soldier with rifle american civil warThe Supreme Court
Wall Of Shame

Pace v Alabama

The Supreme Court Sanctions Enhanced Penalties
For Africans vs. Caucasians

By: Joe Ryan

In 1881, an African-American named Tony Pace was charged, along with Mary Cox, a Caucasian, with the criminal offense of living in adultery and fornification. Had Pace been white, Alabama law imposed a term of imprisonment of no more than six months in the county jail. But, because he was black, Pace was exposed to the Alabama law which imposed a term of imprisonment of two years in the state penitentiary.

Pace appealed the indictment to the Alabama Supreme Court, on the ground that the Alabama law in question deprived him, under the 14th amendment to the U.S. Constitution, of equal protection of the laws. Justice Somerville, speaking for the unanimous court, wrote this:

"The fact that a different punishment is affixed to the offense of adultery when committed between a negro and a white person, as compared to the same offense committed between two white persons, does not constitute a discrimination against or in favor of either race. The discrimination is not directed against the person of any particular color, but against the offense, the nature of which is determined by the opposite color of the adulterous couple. (Huh?) (Italics and editing for clarity added.)"


The language the Alabama Supreme Court wrote here, is an excellent example of the ease with which the courts, the United States Supreme Court included, can twist reasonable meanings of words and the application of logic to them, into silliness. The discrimination is not because one of the adulterers was black but because one of the adulterers was black?

"No", the Court shouts with irritation; "the offense is more serious because the man is black!" So the Court is saying that when a black person fornificates with a white person the adulterers deserve more punishment by the State than ought to be meted out if both adulterers were white? But the fact that one person is black has nothing to do with the fact the punishment is enhanced?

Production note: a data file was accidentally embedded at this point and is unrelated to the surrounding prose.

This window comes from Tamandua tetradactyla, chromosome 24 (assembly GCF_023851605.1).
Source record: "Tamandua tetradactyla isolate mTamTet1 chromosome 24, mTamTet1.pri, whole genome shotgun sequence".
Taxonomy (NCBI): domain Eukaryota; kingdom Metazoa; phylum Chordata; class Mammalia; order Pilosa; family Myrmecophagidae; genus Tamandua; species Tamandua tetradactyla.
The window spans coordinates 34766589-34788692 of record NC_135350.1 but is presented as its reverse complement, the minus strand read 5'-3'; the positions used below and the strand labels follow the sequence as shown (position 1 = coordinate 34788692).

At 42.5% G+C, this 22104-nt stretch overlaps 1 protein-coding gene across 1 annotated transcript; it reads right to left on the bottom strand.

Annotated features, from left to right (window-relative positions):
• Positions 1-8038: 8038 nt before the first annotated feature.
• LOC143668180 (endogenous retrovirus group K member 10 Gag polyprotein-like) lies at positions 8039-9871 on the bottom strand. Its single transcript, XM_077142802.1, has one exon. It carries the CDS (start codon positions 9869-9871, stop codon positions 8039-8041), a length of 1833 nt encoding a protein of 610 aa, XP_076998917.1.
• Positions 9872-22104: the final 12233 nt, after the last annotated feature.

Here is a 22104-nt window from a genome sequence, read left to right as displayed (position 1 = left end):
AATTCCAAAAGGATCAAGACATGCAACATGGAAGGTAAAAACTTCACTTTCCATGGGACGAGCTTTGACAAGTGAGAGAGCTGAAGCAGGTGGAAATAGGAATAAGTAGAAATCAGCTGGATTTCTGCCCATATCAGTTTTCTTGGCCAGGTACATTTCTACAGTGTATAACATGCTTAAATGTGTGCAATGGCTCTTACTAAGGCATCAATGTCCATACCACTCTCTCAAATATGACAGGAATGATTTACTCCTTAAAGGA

"No, No!" Justice Somerville shouts in exasperation as he writes:

"The evil tendency of the crime is greater when a black person fornificates with a white person."

Huh? How is that again?

"The result may be the amalgamation of the two races."


Oh, I get it! The fornification might produce a child which is half black and half white, whereas fornification between two white persons cannot produce this. Therefore, the punishment for the first couple should be substantially greater than that meted out to the second couple, because amalgamation is an evil that the second couple has not risked.

Now Justice Somerville makes everything perfectly understandable and clear.

"Amalgamation of the two races will produce a mongrel population and a degraded civilization, the prevention of which is dictated by sound public policy affecting the highest interest of government and society." See Pace v. State (1881) 69 Ala. 231.)


The 1881 Alabama Supreme Court

Alabama Governor Seavy and his Administration, in 1881

In 1883, the United Supreme Court reviewed the decision of the Alabama Supreme Court and, in a paragraph written by Justice Field, dismissed Pace's petition on the following ground.

"The two sections of the Alabama criminal code are perfectly consistent: one section punishes fornification between sexes while the other punishes fornification between the races. The punishment is directed against the offense (i.e., creating the risk of almalgamation) and not against the person."




So it was that until the 1960s, the Supreme Court of the United States happily enforced the racist policies of the States which rigged their domestic institutions against the African-American citizen. What did these white men, generation after generation, perceive was an evil behind the African-American's skin? Something about the structure of the man's mind? Some communicable disease in the man's DNA? Something horrible in his blood? How exactly did these white men think the African was abhorrently different from them, beyond the simple fact of the color of his skin?

And what accounts for the sudden change in the Court's willingess to perpetuate this racist public policy?

Though the 1960 African-American population was 19 million, it represented only ten percent of the total population. In 1790, it represented nineteen percent. The explanation does not lie in numbers then. Probably it lies in the failure of the parents of the 60s generation—parents for the most part who passed through the human horrors of World War II―to pass on to their children the virulent racist prejudices of their parents. So war is good for something after all.

Joe Ryan